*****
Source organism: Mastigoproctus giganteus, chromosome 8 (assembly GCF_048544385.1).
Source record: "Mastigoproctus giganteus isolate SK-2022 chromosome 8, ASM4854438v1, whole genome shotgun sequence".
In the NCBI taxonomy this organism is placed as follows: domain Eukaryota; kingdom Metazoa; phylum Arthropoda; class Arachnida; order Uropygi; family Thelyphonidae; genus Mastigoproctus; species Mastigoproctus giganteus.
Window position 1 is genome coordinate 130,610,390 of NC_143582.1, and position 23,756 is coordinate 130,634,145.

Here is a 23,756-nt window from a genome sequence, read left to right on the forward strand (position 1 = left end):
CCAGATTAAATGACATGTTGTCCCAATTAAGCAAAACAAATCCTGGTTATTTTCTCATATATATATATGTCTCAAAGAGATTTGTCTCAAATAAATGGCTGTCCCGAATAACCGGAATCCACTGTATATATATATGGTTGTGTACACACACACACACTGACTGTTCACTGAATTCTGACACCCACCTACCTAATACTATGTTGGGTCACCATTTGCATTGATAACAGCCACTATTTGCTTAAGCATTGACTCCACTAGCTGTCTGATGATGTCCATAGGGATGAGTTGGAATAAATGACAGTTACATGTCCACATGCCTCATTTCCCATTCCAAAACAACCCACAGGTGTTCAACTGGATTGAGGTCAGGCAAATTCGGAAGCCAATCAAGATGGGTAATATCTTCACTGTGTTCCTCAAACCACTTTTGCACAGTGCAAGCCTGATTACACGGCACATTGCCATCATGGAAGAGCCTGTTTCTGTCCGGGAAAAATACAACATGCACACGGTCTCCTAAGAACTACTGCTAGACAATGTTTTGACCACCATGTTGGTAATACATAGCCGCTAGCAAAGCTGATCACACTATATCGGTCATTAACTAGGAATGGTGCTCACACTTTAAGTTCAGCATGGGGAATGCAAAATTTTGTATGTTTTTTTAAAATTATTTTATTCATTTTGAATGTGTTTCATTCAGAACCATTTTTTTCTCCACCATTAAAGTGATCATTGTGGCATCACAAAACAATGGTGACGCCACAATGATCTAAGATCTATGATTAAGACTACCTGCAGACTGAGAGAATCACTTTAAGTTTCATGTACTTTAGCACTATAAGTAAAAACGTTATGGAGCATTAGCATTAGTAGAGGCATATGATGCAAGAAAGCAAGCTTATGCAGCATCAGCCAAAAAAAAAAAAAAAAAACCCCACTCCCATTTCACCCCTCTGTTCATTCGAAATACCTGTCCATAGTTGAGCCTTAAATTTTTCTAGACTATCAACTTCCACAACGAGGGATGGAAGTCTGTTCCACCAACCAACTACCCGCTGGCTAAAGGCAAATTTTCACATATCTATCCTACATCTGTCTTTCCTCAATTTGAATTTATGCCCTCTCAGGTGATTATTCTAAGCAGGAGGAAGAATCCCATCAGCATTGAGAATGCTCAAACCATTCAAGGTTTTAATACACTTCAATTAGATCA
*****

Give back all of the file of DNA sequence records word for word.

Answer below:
Source organism: Mastigoproctus giganteus, chromosome 8 (assembly GCF_048544385.1).
Source record: "Mastigoproctus giganteus isolate SK-2022 chromosome 8, ASM4854438v1, whole genome shotgun sequence".
In the NCBI taxonomy this organism is placed as follows: domain Eukaryota; kingdom Metazoa; phylum Arthropoda; class Arachnida; order Uropygi; family Thelyphonidae; genus Mastigoproctus; species Mastigoproctus giganteus.
Window position 1 is genome coordinate 130,610,390 of NC_143582.1, and position 23,756 is coordinate 130,634,145.

Here is a 23,756-nt window from a genome sequence, read left to right on the forward strand (position 1 = left end):
CCAGATTAAATGACATGTTGTCCCAATTAAGCAAAACAAATCCTGGTTATTTTCTCATATATATATATGTCTCAAAGAGATTTGTCTCAAATAAATGGCTGTCCCGAATAACCGGAATCCACTGTATATATATATGGTTGTGTACACACACACACACTGACTGTTCACTGAATTCTGACACCCACCTACCTAATACTATGTTGGGTCACCATTTGCATTGATAACAGCCACTATTTGCTTAAGCATTGACTCCACTAGCTGTCTGATGATGTCCATAGGGATGAGTTGGAATAAATGACAGTTACATGTCCACATGCCTCATTTCCCATTCCAAAACAACCCACAGGTGTTCAACTGGATTGAGGTCAGGCAAATTCGGAAGCCAATCAAGATGGGTAATATCTTCACTGTGTTCCTCAAACCACTTTTGCACAGTGCAAGCCTGATTACACGGCACATTGCCATCATGGAAGAGCCTGTTTCTGTCCGGGAAAAATACAACATGCACACGGTCTCCTAAGAACTACTGCTAGACAATGTTTTGACCACCATGTTGGTAATACATAGCCGCTAGCAAAGCTGATCACACTATATCGGTCATTAACTAGGAATGGTGCTCACACTTTAAGTTCAGCATGGGGAATGCAAAATTTTGTATGTTTTTTTAAAATTATTTTATTCATTTTGAATGTGTTTCATTCAGAACCATTTTTTTCTCCACCATTAAAGTGATCATTGTGGCATCACAAAACAATGGTGACGCCACAATGATCTAAGATCTATGATTAAGACTACCTGCAGACTGAGAGAATCACTTTAAGTTTCATGTACTTTAGCACTATAAGTAAAAACGTTATGGAGCATTAGCATTAGTAGAGGCATATGATGCAAGAAAGCAAGCTTATGCAGCATCAGCCAAAAAAAAAAAAAAAAAACCCCACTCCCATTTCACCCCTCTGTTCATTCGAAATACCTGTCCATAGTTGAGCCTTAAATTTTTCTAGACTATCAACTTCCACAACGAGGGATGGAAGTCTGTTCCACCAACCAACTACCCGCTGGCTAAAGGCAAATTTTCACATATCTATCCTACATCTGTCTTTCCTCAATTTGAATTTATGCCCTCTCAGGTGATTATTCTAAGCAGGAGGAAGAATCCCATCAGCATTGAGAATGCTCAAACCATTCAAGGTTTTAATACACTTCAATTAGATCA